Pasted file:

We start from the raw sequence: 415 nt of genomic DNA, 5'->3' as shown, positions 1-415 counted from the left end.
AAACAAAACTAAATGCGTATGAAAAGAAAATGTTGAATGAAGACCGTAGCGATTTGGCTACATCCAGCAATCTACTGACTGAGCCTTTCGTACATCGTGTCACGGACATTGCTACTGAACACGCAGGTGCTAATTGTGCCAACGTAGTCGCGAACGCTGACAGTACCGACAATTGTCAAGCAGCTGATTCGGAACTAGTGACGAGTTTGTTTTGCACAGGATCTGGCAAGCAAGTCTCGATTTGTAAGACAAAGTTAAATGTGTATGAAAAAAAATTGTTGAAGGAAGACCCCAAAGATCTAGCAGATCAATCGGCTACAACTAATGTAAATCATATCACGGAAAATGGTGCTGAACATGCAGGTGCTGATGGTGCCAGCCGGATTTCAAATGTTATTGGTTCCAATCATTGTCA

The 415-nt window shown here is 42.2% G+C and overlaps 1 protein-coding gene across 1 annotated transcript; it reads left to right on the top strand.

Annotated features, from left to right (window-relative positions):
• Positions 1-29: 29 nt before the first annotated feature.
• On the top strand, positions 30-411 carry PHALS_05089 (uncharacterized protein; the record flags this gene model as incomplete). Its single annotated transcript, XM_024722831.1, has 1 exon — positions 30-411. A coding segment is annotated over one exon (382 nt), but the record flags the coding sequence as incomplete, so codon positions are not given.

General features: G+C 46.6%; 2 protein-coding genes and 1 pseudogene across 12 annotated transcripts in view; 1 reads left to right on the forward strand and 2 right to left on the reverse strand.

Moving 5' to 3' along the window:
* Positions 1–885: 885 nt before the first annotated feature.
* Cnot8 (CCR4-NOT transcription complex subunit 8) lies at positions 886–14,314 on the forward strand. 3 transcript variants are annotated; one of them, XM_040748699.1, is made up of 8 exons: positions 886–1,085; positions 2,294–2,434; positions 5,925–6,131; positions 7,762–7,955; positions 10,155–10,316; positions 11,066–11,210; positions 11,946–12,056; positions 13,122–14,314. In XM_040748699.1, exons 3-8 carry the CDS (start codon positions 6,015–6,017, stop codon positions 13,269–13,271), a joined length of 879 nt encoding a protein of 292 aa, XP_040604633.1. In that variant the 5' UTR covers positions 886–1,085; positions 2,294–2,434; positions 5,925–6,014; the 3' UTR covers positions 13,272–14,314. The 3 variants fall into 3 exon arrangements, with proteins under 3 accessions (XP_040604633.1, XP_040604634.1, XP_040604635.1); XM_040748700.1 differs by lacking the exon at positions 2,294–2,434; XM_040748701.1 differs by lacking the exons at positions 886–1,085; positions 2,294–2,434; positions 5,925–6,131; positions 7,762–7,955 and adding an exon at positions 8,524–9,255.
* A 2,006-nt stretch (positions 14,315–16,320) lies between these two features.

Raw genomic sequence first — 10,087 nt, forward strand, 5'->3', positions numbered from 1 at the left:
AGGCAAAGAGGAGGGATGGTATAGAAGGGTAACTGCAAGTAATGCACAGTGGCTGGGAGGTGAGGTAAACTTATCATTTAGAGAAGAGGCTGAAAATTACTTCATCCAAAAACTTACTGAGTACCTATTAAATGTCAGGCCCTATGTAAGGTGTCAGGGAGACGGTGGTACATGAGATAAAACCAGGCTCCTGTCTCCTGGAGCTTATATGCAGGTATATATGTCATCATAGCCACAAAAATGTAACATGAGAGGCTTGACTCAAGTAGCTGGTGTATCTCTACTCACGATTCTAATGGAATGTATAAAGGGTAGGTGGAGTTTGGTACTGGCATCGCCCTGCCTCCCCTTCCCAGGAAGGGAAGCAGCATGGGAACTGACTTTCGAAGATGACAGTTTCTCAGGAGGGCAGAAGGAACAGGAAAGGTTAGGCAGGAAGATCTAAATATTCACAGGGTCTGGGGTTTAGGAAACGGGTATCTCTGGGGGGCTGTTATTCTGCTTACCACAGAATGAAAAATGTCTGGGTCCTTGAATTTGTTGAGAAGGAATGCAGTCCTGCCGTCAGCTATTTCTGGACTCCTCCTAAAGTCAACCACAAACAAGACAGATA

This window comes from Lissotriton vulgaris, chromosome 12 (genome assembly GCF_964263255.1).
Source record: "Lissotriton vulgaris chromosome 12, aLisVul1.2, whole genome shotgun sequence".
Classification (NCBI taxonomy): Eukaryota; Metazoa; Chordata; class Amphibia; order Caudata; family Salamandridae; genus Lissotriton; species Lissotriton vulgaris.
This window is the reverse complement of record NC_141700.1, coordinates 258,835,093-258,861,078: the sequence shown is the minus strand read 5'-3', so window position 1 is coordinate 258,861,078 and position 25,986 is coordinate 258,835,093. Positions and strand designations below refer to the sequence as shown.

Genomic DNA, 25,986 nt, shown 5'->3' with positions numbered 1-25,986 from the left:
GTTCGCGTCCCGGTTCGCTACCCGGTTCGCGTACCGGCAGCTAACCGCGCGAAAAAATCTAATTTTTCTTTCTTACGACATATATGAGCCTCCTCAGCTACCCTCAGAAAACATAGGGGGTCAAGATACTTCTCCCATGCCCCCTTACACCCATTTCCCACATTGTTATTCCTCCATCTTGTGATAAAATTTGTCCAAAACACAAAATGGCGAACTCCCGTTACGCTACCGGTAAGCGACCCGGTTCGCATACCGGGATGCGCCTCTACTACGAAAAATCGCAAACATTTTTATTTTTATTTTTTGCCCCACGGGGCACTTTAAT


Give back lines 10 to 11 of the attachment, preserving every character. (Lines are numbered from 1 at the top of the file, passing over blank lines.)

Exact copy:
* Cnot8 (CCR4-NOT transcription complex subunit 8) lies at positions 886–14,314 on the forward strand. 3 transcript variants are annotated; one of them, XM_040748699.1, is made up of 8 exons: positions 886–1,085; positions 2,294–2,434; positions 5,925–6,131; positions 7,762–7,955; positions 10,155–10,316; positions 11,066–11,210; positions 11,946–12,056; positions 13,122–14,314. In XM_040748699.1, exons 3-8 carry the CDS (start codon positions 6,015–6,017, stop codon positions 13,269–13,271), a joined length of 879 nt encoding a protein of 292 aa, XP_040604633.1. In that variant the 5' UTR covers positions 886–1,085; positions 2,294–2,434; positions 5,925–6,014; the 3' UTR covers positions 13,272–14,314. The 3 variants fall into 3 exon arrangements, with proteins under 3 accessions (XP_040604633.1, XP_040604634.1, XP_040604635.1); XM_040748700.1 differs by lacking the exon at positions 2,294–2,434; XM_040748701.1 differs by lacking the exons at positions 886–1,085; positions 2,294–2,434; positions 5,925–6,131; positions 7,762–7,955 and adding an exon at positions 8,524–9,255.
* A 2,006-nt stretch (positions 14,315–16,320) lies between these two features.